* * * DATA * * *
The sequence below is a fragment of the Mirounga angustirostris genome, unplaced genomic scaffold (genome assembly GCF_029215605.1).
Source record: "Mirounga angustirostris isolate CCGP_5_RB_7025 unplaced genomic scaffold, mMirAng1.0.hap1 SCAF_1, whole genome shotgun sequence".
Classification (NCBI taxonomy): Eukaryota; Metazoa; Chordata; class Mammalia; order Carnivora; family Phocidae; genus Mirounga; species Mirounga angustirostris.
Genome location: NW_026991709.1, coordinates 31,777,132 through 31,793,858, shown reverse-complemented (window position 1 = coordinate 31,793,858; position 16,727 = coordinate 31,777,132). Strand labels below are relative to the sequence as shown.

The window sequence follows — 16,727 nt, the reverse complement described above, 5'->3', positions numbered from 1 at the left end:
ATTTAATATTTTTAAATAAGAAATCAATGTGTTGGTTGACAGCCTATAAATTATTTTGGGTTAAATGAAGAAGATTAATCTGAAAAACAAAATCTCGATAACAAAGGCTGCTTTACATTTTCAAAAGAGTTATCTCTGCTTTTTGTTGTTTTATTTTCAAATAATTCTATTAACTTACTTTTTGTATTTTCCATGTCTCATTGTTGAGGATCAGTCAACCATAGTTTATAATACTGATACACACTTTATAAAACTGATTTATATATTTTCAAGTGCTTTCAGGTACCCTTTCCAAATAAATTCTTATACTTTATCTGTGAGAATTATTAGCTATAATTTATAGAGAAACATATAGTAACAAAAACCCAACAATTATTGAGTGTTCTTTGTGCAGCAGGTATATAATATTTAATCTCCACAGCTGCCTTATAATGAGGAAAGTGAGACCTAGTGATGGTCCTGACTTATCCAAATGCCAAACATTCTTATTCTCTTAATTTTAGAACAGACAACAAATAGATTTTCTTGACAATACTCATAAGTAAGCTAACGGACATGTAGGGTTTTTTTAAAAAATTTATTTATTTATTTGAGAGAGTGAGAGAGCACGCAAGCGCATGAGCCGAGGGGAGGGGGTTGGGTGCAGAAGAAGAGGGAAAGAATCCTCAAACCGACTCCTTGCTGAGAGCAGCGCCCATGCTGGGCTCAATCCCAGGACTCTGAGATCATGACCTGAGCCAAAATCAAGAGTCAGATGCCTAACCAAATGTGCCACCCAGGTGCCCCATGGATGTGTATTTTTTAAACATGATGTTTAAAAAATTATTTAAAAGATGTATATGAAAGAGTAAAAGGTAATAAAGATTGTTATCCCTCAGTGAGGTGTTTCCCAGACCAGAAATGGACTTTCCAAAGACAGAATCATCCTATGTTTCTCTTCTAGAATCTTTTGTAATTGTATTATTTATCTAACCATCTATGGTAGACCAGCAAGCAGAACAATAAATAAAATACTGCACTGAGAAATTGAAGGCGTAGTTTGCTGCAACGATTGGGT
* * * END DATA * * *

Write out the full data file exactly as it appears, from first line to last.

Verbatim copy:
The sequence below is a fragment of the Mirounga angustirostris genome, unplaced genomic scaffold (genome assembly GCF_029215605.1).
Source record: "Mirounga angustirostris isolate CCGP_5_RB_7025 unplaced genomic scaffold, mMirAng1.0.hap1 SCAF_1, whole genome shotgun sequence".
Classification (NCBI taxonomy): Eukaryota; Metazoa; Chordata; class Mammalia; order Carnivora; family Phocidae; genus Mirounga; species Mirounga angustirostris.
Genome location: NW_026991709.1, coordinates 31,777,132 through 31,793,858, shown reverse-complemented (window position 1 = coordinate 31,793,858; position 16,727 = coordinate 31,777,132). Strand labels below are relative to the sequence as shown.

The window sequence follows — 16,727 nt, the reverse complement described above, 5'->3', positions numbered from 1 at the left end:
ATTTAATATTTTTAAATAAGAAATCAATGTGTTGGTTGACAGCCTATAAATTATTTTGGGTTAAATGAAGAAGATTAATCTGAAAAACAAAATCTCGATAACAAAGGCTGCTTTACATTTTCAAAAGAGTTATCTCTGCTTTTTGTTGTTTTATTTTCAAATAATTCTATTAACTTACTTTTTGTATTTTCCATGTCTCATTGTTGAGGATCAGTCAACCATAGTTTATAATACTGATACACACTTTATAAAACTGATTTATATATTTTCAAGTGCTTTCAGGTACCCTTTCCAAATAAATTCTTATACTTTATCTGTGAGAATTATTAGCTATAATTTATAGAGAAACATATAGTAACAAAAACCCAACAATTATTGAGTGTTCTTTGTGCAGCAGGTATATAATATTTAATCTCCACAGCTGCCTTATAATGAGGAAAGTGAGACCTAGTGATGGTCCTGACTTATCCAAATGCCAAACATTCTTATTCTCTTAATTTTAGAACAGACAACAAATAGATTTTCTTGACAATACTCATAAGTAAGCTAACGGACATGTAGGGTTTTTTTAAAAAATTTATTTATTTATTTGAGAGAGTGAGAGAGCACGCAAGCGCATGAGCCGAGGGGAGGGGGTTGGGTGCAGAAGAAGAGGGAAAGAATCCTCAAACCGACTCCTTGCTGAGAGCAGCGCCCATGCTGGGCTCAATCCCAGGACTCTGAGATCATGACCTGAGCCAAAATCAAGAGTCAGATGCCTAACCAAATGTGCCACCCAGGTGCCCCATGGATGTGTATTTTTTAAACATGATGTTTAAAAAATTATTTAAAAGATGTATATGAAAGAGTAAAAGGTAATAAAGATTGTTATCCCTCAGTGAGGTGTTTCCCAGACCAGAAATGGACTTTCCAAAGACAGAATCATCCTATGTTTCTCTTCTAGAATCTTTTGTAATTGTATTATTTATCTAACCATCTATGGTAGACCAGCAAGCAGAACAATAAATAAAATACTGCACTGAGAAATTGAAGGCGTAGTTTGCTGCAACGATTGGGT